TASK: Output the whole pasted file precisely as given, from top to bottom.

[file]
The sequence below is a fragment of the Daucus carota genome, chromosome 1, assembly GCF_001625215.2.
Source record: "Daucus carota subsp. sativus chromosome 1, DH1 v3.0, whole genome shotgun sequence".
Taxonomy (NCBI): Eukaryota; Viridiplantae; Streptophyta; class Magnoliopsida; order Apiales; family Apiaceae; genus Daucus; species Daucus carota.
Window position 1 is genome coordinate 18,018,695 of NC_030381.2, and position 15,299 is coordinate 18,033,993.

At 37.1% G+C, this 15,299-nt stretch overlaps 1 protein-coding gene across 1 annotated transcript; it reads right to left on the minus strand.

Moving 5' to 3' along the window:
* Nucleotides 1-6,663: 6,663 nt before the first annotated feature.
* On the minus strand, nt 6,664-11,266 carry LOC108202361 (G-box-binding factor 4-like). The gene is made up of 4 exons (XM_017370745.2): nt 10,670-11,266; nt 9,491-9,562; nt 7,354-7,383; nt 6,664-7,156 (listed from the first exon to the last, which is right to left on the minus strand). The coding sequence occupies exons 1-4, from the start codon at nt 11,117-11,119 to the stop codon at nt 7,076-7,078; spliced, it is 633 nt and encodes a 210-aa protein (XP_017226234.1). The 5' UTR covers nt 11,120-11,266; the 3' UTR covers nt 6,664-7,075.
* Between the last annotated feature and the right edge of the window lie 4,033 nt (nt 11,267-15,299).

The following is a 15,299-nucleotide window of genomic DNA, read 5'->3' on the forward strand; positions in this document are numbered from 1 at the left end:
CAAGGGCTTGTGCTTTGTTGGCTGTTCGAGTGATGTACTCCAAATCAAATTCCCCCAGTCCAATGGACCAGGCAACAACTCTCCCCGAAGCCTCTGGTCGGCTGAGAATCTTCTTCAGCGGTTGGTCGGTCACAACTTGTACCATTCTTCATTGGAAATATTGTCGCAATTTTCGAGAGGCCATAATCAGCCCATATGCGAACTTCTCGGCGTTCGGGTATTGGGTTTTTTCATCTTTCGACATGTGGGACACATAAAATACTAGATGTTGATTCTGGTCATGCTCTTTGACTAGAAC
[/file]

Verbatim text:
The sequence below is a fragment of the Daucus carota genome, chromosome 1, assembly GCF_001625215.2.
Source record: "Daucus carota subsp. sativus chromosome 1, DH1 v3.0, whole genome shotgun sequence".
Taxonomy (NCBI): Eukaryota; Viridiplantae; Streptophyta; class Magnoliopsida; order Apiales; family Apiaceae; genus Daucus; species Daucus carota.
Window position 1 is genome coordinate 18,018,695 of NC_030381.2, and position 15,299 is coordinate 18,033,993.

At 37.1% G+C, this 15,299-nt stretch overlaps 1 protein-coding gene across 1 annotated transcript; it reads right to left on the minus strand.

Moving 5' to 3' along the window:
* Nucleotides 1-6,663: 6,663 nt before the first annotated feature.
* On the minus strand, nt 6,664-11,266 carry LOC108202361 (G-box-binding factor 4-like). The gene is made up of 4 exons (XM_017370745.2): nt 10,670-11,266; nt 9,491-9,562; nt 7,354-7,383; nt 6,664-7,156 (listed from the first exon to the last, which is right to left on the minus strand). The coding sequence occupies exons 1-4, from the start codon at nt 11,117-11,119 to the stop codon at nt 7,076-7,078; spliced, it is 633 nt and encodes a 210-aa protein (XP_017226234.1). The 5' UTR covers nt 11,120-11,266; the 3' UTR covers nt 6,664-7,075.
* Between the last annotated feature and the right edge of the window lie 4,033 nt (nt 11,267-15,299).

The following is a 15,299-nucleotide window of genomic DNA, read 5'->3' on the forward strand; positions in this document are numbered from 1 at the left end:
CAAGGGCTTGTGCTTTGTTGGCTGTTCGAGTGATGTACTCCAAATCAAATTCCCCCAGTCCAATGGACCAGGCAACAACTCTCCCCGAAGCCTCTGGTCGGCTGAGAATCTTCTTCAGCGGTTGGTCGGTCACAACTTGTACCATTCTTCATTGGAAATATTGTCGCAATTTTCGAGAGGCCATAATCAGCCCATATGCGAACTTCTCGGCGTTCGGGTATTGGGTTTTTTCATCTTTCGACATGTGGGACACATAAAATACTAGATGTTGATTCTGGTCATGCTCTTTGACTAGAAC